Travel vs. Vacation: which is better?

What a surprise! Another flat tire!

Since the first time I vacationed sans parents (Daytona Beach, Florida back in my final year of high-school) I have come to realize that travel and a vacation are two vastly different experiences.

One-week getaways to sunny and often all-inclusive destinations are a wonderful way to get away from the monotony and stress of the daily grind.

I’ve had many great vacations over the last decade that allowed me to recharge my batteries and thus return to the daily grind with renewed vigor (Cuba is a personal favorite for this purpose, though Mexico and southern California come VERY close).

During these short breaks, the last thing I want is more stress induced by any potential hiccups in the itinerary.

I want everything to be arranged for me; for my hand to be held from the airport directly to the buffet at my all-inclusive beach-side hotel.

I want my daily schedule to be comprised solely of swimming, lying on the beach, and generally relaxing. (I must admit that both Marina and I are only capable of doing this for about 2-3 days before we become stir crazy and begin doing excursions to explore beyond the boundaries of our resort).

Unfortunately, on such vacations, while I spend my days relaxing and sipping fruity drinks out of a coconut, the only personal insight I tend to glean is that I really enjoy lying on a beach sipping fruity drinks.

Not the most earth-shattering of revelations.

On the other hand, when roughing it through under-developed countries, challenges are essentially guaranteed.

I’ve personally found that during these challenges – broken down buses, countless hours on painfully uncomfortable transport, extremes in climate and altitude, and the all too common illness one develops in these trying situations – I gain a tremendous amount of perspective.

The more arduous the circumstance; the greater the personal insight gained.

Although I am generally one to complain when things go awry, sometime in Bolivia (by far the toughest country I have travelled through) I began looking forward to travel hurdles because I knew how much I could gain once that hurdle is surmounted.

In fact, now that we are staying in an ocean-view condo in Rio, enjoying the beautiful weather, the great food and fresh fruit juices, getting around the city seamlessly using the network of public transport, etc. I almost miss the hassles and difficulties of our prior destinations.

As you can tell by the relative dearth of posts on this blog as of recent, I have little to say beyond the fact that I absolutely love jogging by the ocean each morning and following these runs with a delicious acai na tigela.

Thankfully, over the past 3 months of often trying travel I have already come much closer to answering many of the questions that loomed back when I finished my PhD.

While I’ll write more on these insights in the near future, for the time being, I think I’ll enjoy my vacation.

Peter

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Rio’s magnetism: A premonition of our nomadic future?

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It’s early afternoon on a warm and partly cloudy Sunday.

We’re sitting in a packed restaurant in the beautiful and isolated Urca neighbourhood of Rio de Janeiro, at the base of the popular Sugar Loaf mountain.

While still considered a part of Rio, this area feels very distinct from the hustle and bustle of more trendy parts of the city like Copacabana and Ipanema.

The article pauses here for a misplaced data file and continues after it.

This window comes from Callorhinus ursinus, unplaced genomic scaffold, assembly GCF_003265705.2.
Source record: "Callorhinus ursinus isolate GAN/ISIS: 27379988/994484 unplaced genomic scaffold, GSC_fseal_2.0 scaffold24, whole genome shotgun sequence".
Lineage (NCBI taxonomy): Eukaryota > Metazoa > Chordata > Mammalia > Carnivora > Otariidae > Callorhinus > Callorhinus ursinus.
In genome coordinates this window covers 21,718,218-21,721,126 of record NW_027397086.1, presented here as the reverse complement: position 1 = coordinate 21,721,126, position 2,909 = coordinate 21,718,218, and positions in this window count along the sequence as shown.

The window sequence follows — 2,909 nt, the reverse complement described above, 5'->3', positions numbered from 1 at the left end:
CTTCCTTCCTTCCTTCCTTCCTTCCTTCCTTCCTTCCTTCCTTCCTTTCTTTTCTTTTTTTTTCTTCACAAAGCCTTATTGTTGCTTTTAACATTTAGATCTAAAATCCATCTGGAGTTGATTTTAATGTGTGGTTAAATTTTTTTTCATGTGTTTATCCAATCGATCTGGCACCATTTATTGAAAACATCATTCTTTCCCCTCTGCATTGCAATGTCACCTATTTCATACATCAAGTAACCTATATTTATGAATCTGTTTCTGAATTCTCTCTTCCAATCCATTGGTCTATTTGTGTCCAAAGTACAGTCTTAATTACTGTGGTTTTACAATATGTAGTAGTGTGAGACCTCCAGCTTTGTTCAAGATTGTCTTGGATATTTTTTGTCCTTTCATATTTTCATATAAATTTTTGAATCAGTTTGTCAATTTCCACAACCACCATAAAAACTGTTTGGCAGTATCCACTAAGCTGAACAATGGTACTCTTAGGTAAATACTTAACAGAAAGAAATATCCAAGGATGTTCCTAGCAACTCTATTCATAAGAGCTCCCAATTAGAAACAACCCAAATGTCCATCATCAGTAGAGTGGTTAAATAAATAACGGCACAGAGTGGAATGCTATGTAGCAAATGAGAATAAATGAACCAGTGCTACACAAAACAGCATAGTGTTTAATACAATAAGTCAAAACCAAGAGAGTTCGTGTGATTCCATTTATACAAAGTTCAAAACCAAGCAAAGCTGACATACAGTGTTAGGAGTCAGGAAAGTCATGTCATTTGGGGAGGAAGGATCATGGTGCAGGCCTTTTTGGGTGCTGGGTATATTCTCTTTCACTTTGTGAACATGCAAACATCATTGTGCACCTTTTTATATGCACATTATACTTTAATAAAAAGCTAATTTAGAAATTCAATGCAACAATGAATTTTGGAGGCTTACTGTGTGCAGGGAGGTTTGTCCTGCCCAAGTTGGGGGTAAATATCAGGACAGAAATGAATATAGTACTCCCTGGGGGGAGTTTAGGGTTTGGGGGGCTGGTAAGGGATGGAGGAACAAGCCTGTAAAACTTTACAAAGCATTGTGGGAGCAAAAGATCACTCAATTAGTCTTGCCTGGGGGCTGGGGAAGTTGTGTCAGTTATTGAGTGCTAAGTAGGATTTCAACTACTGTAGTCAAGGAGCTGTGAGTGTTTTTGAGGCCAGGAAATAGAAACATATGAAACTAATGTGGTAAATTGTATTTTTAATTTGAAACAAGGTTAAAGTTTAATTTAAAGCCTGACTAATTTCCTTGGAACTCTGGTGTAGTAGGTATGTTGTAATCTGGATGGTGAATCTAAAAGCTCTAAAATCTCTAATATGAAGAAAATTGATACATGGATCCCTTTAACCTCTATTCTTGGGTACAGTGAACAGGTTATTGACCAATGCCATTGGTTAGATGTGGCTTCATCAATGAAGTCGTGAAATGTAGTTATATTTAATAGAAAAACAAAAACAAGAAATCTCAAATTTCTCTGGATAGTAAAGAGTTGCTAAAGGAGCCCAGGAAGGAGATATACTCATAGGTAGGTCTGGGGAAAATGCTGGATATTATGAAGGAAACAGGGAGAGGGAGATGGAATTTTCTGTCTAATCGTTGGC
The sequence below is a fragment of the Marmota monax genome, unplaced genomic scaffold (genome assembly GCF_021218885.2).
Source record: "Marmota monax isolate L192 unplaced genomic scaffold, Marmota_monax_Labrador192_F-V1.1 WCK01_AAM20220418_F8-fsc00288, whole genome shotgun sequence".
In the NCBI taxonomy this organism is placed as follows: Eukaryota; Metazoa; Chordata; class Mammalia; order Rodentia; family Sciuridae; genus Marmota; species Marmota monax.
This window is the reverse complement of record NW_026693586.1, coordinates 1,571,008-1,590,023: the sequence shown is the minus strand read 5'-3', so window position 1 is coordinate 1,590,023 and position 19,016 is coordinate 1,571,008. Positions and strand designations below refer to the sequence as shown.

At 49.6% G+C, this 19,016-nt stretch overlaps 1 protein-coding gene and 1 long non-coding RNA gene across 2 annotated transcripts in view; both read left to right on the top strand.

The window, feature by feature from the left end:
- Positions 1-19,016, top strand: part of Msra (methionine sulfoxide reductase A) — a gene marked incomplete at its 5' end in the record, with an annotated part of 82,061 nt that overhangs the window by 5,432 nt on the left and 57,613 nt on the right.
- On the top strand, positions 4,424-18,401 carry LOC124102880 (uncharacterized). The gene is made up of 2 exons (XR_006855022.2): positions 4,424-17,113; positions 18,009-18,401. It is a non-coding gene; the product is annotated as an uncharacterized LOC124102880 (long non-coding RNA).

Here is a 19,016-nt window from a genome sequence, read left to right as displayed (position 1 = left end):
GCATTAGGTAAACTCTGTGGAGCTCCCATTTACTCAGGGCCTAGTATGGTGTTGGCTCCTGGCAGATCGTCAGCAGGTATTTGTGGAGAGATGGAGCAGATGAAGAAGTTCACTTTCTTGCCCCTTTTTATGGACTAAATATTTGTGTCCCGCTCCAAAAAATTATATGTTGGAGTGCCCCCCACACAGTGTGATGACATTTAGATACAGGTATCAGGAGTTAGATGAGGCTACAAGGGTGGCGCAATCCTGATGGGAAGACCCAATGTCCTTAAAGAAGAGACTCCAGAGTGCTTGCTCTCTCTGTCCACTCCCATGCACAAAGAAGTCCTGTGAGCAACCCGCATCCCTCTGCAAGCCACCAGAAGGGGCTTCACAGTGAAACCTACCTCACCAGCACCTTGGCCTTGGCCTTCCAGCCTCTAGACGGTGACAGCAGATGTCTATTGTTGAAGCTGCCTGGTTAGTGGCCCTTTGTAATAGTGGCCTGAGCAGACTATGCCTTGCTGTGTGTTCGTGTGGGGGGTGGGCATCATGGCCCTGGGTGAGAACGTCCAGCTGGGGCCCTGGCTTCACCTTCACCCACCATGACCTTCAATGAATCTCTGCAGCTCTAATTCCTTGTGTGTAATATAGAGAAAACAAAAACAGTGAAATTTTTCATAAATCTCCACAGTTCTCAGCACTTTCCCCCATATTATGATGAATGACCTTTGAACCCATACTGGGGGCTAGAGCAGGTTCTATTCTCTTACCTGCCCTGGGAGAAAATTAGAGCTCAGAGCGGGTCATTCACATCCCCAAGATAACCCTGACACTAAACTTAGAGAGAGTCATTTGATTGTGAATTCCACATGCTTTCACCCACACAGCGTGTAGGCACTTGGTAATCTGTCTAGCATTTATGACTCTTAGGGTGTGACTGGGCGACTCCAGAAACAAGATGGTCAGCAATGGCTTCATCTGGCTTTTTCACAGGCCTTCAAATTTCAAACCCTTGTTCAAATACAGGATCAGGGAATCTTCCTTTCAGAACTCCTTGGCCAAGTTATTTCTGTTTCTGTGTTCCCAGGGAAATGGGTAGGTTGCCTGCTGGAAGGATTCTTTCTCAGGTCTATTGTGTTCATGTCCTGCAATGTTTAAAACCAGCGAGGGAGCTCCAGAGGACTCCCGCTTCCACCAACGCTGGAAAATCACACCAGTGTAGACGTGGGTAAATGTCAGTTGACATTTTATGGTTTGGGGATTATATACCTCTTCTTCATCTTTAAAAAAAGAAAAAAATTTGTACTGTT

The smell of searing beef from the countless table-side mini-bbqs permeates the air.

All round us, cariocas (Rio locals) are engaged in lively discussion and slow and meticulous eating (lunch is by far the biggest and longest meal of the day for Brazilians).

Through the open windows we can see sunbathers on the small beach just across the street. Further back we see the buildings surrounding the boat-dotted bay of the Botafogo neighbourhood, beyond which the iconic Christ the Redeemer statue stands with arms wide open.

“I think I could live here,” I mumble under my breath, sated partly by the interesting dish of fish, eggs, vegetables and rice we just consumed and partly by the stunning scenery.

Later that evening, after a quick sunset workout at one of the countless beachside stainless steel exercise stations, Marina and I attempt to figure out our next move through Brazil.

Marina is reading online about various hostels in Salvador, a large city north up the coast from Rio.

I am browsing our guide book for things to do when we get there.

During the past 4 days we had already explored most of the neighborhoods in Rio, we caught a soccer match at the world famous Maracena stadium, we spent a night out in Lapa, the Samba capital of Rio, we had dined at a trendy sushi restaurant in Leblon and had a few drinks in Ipanema, etc. etc .etc.

“What if we just stay in Rio a bit longer?” Marina suddenly suggests.

“Really? I think that’s a great idea!”

And just like that it was settled: we’re not leaving Rio any time soon.

After the pressure of planning our next travel step was lifted, we headed down to the local juice shop for a serving of acai na tijela (acai berry smoothie with granola, banana and yogurt – my new dietary obsession).

Today, two nights after the decision to prolong our Rio stay was made, we moved into our new accommodations: a 2-bedroom condo with WiFi, satellite, and a view of the ocean between Copacabana and Ipanema.

“Imagine this was our home,” Marina suggests as she comes into the bedroom in which I am writing these words.

As I ponder this suggestion, I can vaguely make out a commercial for Saturday Night Live (one of my favorite shows of all time) playing on the television in the living room.

“Yes, I could definitely live here,” I respond with a smile.

All I need is some employment…

Peter

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